The primary issue in this appeal is whether the district court correctly concluded that the appellants lacked standing to challenge the display of the seal on city stationery and to emboss official documents. 3 The court found that, when the seal was imprinted on the city stationery or used to emboss documents, the word "Christianity" was completely illegible. Given that the offensive portion of the seal was unreadable, the court reasoned that the appellants could not establish that its display caused them any injury.

Article III of the Constitution limits the judicial power of the United States to the resolution of "cases" or "controversies". 4 Allen v. Wright, 468 U.S. 737, 750, 104 S.Ct. 3315, 3324, 82 L.Ed.2d 556 (1984); Valley Forge Christian College v. Americans United for Separation of Church and State, 454 U.S. 464, 471, 102 S.Ct. 752, 757, 70 L.Ed.2d 700 (1982); Lynch v. Baxley, 744 F.2d 1452, 1455 (11th Cir.1984). As part and parcel of the case or controversy requirement, a litigant must have "standing" before he may bring a lawsuit in federal court. Valley Forge Christian College, supra, 454 U.S. at 471, 102 S.Ct. at 757; Lynch v. Baxley, supra, 744 F.2d at 1455; American Civil Liberties Union of Georgia v. Rabun County Chamber of Commerce, 698 F.2d 1098, 1104 (11th Cir.1983). The essence of a standing question is whether the plaintiff has alleged "such a personal stake in the outcome of the controversy as to assure that concrete adverseness which sharpens the presentation of issues upon which the court so largely depends for the illumination of difficult constitutional questions[.]" Baker v. Carr, 369 U.S. 186, 204, 82 S.Ct. 691, 703, 7 L.Ed.2d 663 (1962).

The Supreme Court has developed an analysis for standing issues which is comprised of both "constitutional" and "prudential" requirements. To satisfy the "irreducible" constitutional minimum required for standing, a litigant must show 1) that he personally has suffered an actual or prospective injury as a result of the putatively illegal conduct; 2) that the injury can be fairly traced to the challenged conduct; and 3) that the injury is likely to be redressed through court action. Valley Forge Christian College, supra, 454 U.S. at 472, 102 S.Ct. at 758; Duke Power Company v. Carolina Environmental Study Group, Inc., 438 U.S. 59, 72, 80-81, 98 S.Ct. 2620, 2629, 2634, 57 L.Ed.2d 595 (1978); Church of Scientology Flag Service Org. v. City of Clearwater, 777 F.2d 598, 606 (11th Cir.1985), cert. denied, --- U.S. ----, 106 S.Ct. 1973, 90 L.Ed.2d 656 (1986); Rabun County Chamber of Commerce, supra, 698 F.2d at 1104. The Supreme Court has also stated that, in addition to these essential constitutional requirements, a court should consider the case in light of three principles which might counsel judicial constraint, referred to as "prudential" considerations. See Valley Forge Christian College, supra, 454 U.S. at 471, 474, 102 S.Ct. at 757, 759; Gladstone, Realtors v. Village of Bellwood, 441 U.S. 91, 99-100, 99 S.Ct. 1601, 1607-08, 60 L.Ed.2d 66 (1979). Those considerations are 1) whether the plaintiff's complaint falls within the zone of interests protected by the statute or constitutional provision at issue; 2) whether the complaint raises abstract questions amounting to generalized grievances which are more appropriately resolved by the legislative branches; and 3) whether the plaintiff is asserting his or her own legal rights and interests rather than the legal rights and interests of third parties. Allen v. Wright, supra, 468 U.S. at 751, 104 S.Ct. at 3325; Valley Forge, supra, 454 U.S. at 474-75, 102 S.Ct. at 759-60; Gladstone, Realtors, supra, 441 U.S. at 100, 99 S.Ct. at 1608.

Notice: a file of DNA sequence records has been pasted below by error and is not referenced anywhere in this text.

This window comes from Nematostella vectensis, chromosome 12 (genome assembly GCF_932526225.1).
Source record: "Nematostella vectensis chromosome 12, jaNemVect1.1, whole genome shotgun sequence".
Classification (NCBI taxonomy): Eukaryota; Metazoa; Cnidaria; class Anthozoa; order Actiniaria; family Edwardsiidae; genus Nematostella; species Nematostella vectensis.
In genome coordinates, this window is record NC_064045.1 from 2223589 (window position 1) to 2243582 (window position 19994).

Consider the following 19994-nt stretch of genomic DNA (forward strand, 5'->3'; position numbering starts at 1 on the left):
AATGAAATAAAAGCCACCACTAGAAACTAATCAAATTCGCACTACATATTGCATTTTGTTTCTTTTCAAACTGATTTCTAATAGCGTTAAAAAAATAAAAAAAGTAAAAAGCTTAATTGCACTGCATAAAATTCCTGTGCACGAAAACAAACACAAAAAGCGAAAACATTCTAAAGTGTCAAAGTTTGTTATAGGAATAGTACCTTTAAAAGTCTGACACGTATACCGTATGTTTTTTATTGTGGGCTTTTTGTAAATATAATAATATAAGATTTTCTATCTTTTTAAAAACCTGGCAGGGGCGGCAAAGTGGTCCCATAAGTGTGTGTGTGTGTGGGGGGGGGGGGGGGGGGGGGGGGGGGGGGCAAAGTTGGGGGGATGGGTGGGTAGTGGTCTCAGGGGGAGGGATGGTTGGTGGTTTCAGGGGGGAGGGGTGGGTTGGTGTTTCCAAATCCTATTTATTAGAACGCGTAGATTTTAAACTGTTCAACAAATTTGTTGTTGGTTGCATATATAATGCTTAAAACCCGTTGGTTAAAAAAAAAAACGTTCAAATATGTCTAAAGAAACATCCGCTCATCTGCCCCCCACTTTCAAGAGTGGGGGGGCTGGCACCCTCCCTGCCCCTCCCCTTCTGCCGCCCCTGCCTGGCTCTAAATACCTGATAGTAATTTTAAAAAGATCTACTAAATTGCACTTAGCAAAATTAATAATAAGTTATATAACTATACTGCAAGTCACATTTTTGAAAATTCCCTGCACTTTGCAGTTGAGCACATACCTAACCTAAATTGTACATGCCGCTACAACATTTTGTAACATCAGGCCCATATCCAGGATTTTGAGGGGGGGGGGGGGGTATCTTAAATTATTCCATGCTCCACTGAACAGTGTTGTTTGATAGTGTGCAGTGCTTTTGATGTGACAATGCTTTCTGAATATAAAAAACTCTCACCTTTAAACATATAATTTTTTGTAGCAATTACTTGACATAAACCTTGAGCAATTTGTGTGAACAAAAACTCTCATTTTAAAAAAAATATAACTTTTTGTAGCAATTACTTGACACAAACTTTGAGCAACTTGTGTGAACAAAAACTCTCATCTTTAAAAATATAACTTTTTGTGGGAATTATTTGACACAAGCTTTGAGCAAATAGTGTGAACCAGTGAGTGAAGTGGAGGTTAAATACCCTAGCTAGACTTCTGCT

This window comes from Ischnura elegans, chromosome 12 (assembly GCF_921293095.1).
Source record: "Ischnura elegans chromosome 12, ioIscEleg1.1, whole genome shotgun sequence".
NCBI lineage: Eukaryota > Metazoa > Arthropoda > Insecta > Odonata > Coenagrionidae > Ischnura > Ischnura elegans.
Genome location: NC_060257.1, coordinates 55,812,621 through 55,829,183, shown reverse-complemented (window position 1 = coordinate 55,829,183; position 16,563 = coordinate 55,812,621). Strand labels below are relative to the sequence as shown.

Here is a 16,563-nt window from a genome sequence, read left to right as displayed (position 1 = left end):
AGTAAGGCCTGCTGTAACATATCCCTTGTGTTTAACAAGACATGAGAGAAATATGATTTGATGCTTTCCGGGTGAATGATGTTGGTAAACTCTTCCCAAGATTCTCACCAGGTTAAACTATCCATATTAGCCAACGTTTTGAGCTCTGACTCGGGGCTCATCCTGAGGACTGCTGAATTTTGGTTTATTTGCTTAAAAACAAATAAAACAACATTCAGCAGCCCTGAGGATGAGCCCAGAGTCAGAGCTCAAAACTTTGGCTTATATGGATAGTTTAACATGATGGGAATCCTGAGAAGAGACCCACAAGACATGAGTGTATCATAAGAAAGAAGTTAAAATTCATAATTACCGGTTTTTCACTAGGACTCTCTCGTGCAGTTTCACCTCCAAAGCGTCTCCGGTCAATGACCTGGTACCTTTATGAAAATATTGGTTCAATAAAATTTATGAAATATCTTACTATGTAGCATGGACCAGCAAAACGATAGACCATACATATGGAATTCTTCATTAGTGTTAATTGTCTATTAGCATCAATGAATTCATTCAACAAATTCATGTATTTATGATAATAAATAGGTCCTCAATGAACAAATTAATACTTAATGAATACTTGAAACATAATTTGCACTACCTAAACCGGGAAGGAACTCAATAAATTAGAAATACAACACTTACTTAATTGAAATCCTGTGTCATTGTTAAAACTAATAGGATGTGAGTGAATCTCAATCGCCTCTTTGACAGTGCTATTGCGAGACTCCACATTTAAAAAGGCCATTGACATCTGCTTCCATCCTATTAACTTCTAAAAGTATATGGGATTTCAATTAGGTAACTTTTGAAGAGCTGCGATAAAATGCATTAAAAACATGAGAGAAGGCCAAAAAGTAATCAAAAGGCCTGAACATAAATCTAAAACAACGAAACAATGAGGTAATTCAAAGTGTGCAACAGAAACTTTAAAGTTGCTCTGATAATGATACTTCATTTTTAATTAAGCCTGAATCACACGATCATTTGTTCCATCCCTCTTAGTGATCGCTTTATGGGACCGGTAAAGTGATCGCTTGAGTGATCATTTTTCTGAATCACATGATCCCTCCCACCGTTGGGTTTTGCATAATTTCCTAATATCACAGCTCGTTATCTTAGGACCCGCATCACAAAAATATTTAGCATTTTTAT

The standing issue in this case focuses on the appellants' ability to show that they personally suffered some actual or threatened injury resulting from the City's use of its seal on its stationery and official documents. 5 The courts have attempted to define the "admittedly" imprecise concept of injury by describing it as an "injury in fact" that is "distinct and palpable", not "abstract", "conjectural" or "hypothetical". See Allen v. Wright, supra, 468 U.S. at 751, 104 S.Ct. at 3325 (and cases cited therein). There is no minimum quantitative limit required to show injury; rather, the focus is on the qualitative nature of the injury, regardless of how small the injury may be. See United States v. SCRAP, 412 U.S. 669, 689 n. 14, 93 S.Ct. 2405, 2417 n. 14, 37 L.Ed.2d 254 (1973) ("identifiable trifle" sufficient injury to establish standing); Rabun County, supra, 698 F.2d at 1108; accord Action Alliance of Senior Citizens v. Heckler, 789 F.2d 931, 937 (D.C.Cir.1986).

As this court recognized in American Civil Liberties Union v. Rabun County, supra, the concept of injury for standing purposes is particularly elusive in Establishment Clause cases. 698 F.2d at 1102; accord American Civil Liberties Union v. City of St. Charles, 794 F.2d 265, 267-68 (7th Cir.), cert. denied, ---...